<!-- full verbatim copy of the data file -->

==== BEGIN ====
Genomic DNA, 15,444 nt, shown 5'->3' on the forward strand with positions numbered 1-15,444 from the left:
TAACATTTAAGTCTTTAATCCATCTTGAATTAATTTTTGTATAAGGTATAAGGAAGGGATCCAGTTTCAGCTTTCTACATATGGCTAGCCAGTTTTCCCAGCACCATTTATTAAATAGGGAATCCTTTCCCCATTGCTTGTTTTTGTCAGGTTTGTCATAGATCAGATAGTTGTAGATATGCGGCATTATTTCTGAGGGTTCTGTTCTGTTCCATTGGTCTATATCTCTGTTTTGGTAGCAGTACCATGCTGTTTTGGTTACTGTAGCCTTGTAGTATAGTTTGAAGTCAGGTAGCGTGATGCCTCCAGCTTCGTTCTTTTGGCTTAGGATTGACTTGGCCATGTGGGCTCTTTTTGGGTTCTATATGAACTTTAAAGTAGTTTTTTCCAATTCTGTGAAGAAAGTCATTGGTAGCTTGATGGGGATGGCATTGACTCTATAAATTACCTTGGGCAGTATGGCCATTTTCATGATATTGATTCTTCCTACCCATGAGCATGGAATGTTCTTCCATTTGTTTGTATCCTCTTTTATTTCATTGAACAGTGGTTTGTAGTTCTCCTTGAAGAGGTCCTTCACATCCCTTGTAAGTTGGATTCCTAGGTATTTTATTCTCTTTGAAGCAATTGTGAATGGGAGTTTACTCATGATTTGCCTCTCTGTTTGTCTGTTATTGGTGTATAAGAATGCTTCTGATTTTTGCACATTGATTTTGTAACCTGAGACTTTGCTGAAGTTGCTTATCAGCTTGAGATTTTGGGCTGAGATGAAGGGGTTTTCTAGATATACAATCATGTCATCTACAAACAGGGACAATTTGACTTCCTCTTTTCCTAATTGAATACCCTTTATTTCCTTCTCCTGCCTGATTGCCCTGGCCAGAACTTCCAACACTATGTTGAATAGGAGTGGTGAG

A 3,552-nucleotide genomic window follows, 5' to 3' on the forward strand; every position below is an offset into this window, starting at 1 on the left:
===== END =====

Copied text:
Genomic DNA, 15,444 nt, shown 5'->3' on the forward strand with positions numbered 1-15,444 from the left:
TAACATTTAAGTCTTTAATCCATCTTGAATTAATTTTTGTATAAGGTATAAGGAAGGGATCCAGTTTCAGCTTTCTACATATGGCTAGCCAGTTTTCCCAGCACCATTTATTAAATAGGGAATCCTTTCCCCATTGCTTGTTTTTGTCAGGTTTGTCATAGATCAGATAGTTGTAGATATGCGGCATTATTTCTGAGGGTTCTGTTCTGTTCCATTGGTCTATATCTCTGTTTTGGTAGCAGTACCATGCTGTTTTGGTTACTGTAGCCTTGTAGTATAGTTTGAAGTCAGGTAGCGTGATGCCTCCAGCTTCGTTCTTTTGGCTTAGGATTGACTTGGCCATGTGGGCTCTTTTTGGGTTCTATATGAACTTTAAAGTAGTTTTTTCCAATTCTGTGAAGAAAGTCATTGGTAGCTTGATGGGGATGGCATTGACTCTATAAATTACCTTGGGCAGTATGGCCATTTTCATGATATTGATTCTTCCTACCCATGAGCATGGAATGTTCTTCCATTTGTTTGTATCCTCTTTTATTTCATTGAACAGTGGTTTGTAGTTCTCCTTGAAGAGGTCCTTCACATCCCTTGTAAGTTGGATTCCTAGGTATTTTATTCTCTTTGAAGCAATTGTGAATGGGAGTTTACTCATGATTTGCCTCTCTGTTTGTCTGTTATTGGTGTATAAGAATGCTTCTGATTTTTGCACATTGATTTTGTAACCTGAGACTTTGCTGAAGTTGCTTATCAGCTTGAGATTTTGGGCTGAGATGAAGGGGTTTTCTAGATATACAATCATGTCATCTACAAACAGGGACAATTTGACTTCCTCTTTTCCTAATTGAATACCCTTTATTTCCTTCTCCTGCCTGATTGCCCTGGCCAGAACTTCCAACACTATGTTGAATAGGAGTGGTGAG

A 3,552-nucleotide genomic window follows, 5' to 3' on the forward strand; every position below is an offset into this window, starting at 1 on the left: